On 12 March 2010, it was announced that ITV1 HD would become a standard channel on 2 April 2010, simulcasting the main ITV1 channel, and launching on Sky and Virgin Media, as well as switching from a red button interactive service to a full-time channel on Freesat. It continues to only be available in ITV plc owned ITV franchise areas, covering England, Wales and the Scottish Borders area, though red button access on ITV1 London (Freesat channel 977) remains in place. The launch coincided with the closure of Men & Motors. During March 2010, Ofcom issued broadcast licences for six regional variations of ITV1 HD, with Central, Granada/Border and Meridian/Anglia regions joining London/LWT in June 2010. Some variations had only available on a free-to-view basis on satellite, Freesat viewers in those regions are instead given either the Granada/Border or London/LWT variation. However, Meridian became free-to-air in September 2012 with Central following in October 2012. On 14 January 2013, ITV1 HD received a new logo and went back to its former name, "ITV HD", as part of a rebranding of ITV's television channels and online services. On 25 August 2015, ITV Cymru Wales became available on HD. On 31 March 2016, a further three ITV regions were made available in HD via satellite, ITV Anglia (east), ITV Tyne Tees, and ITV Yorkshire (west).
ITV HD's first HD drama broadcast of Harley Street reportedly suffered technical problems including picture and sound quality and failing to revert to the normal ITV broadcast after the programme had finished. Also, several Digital Spy forum members reported that they could not access HD content via the red button due to the ITV HD service "only being available through the London region".
2010 World Cup
On 12 June 2010, ITV HD cut off England's first 2010 FIFA World Cup game inadvertently into an advert break for 25 seconds, as a result, missing their first World Cup 2010 goal. This interruption also caused the remaining transmission to be in standard-definition. The standard definition ITV broadcasts did not miss the goal, scored by Steven Gerrard. The broadcaster confirmed on 15 June that it had received around 5,000 complaints about the incident. ITV has already said it was not to blame for the problem, which was pinned on human error at Technicolor, the firm which provides transmission. On 23 August 2010, Ofcom cleared ITV over the "unfortunate error", despite receiving 823 complaints. After reviewing the situation, Ofcom acknowledged the frustration of ITV HD viewers at the transmission break, but decided that ITV's actions to resolve the situation had been sufficient.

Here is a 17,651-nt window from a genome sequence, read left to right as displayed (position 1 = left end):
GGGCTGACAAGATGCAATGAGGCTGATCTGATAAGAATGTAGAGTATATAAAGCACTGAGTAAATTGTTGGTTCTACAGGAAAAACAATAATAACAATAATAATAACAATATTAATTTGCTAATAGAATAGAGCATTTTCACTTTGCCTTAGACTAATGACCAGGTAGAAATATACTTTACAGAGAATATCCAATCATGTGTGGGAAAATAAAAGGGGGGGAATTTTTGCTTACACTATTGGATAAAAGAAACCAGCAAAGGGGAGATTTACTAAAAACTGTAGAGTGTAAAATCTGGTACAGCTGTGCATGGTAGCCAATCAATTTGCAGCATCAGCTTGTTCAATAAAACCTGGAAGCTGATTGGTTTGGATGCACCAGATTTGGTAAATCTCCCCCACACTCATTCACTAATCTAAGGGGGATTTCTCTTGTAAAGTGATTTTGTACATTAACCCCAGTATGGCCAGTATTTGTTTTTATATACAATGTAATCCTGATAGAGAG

The X Factor
On 12 November 2011, a power failure at the BT Tower resulted in the loss of ITV HD, the channel froze during Harry Hill's TV Burp and continued throughout The X Factor live show. ITV in standard definition was unable to show live footage and instead aired re-runs of the contents auditions until the problem was fixed 15 minutes later. Although the standard definition channel began to work after 15 minutes, ITV HD Granada was still frozen although ITV HD London seemed to work.
On 25 April 2012, a technical fault during extra-time in the 2011–12 UEFA Champions League semi-final between Real Madrid and Bayern Munich resulted in the Meridian and London versions of the channel cutting to Mark Austin preparing to read the 10 pm news bulletin.
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- "ITV strike again! Another gaffe as viewers left watching news not extra time in Madrid". Daily Mail. 26 April 2012.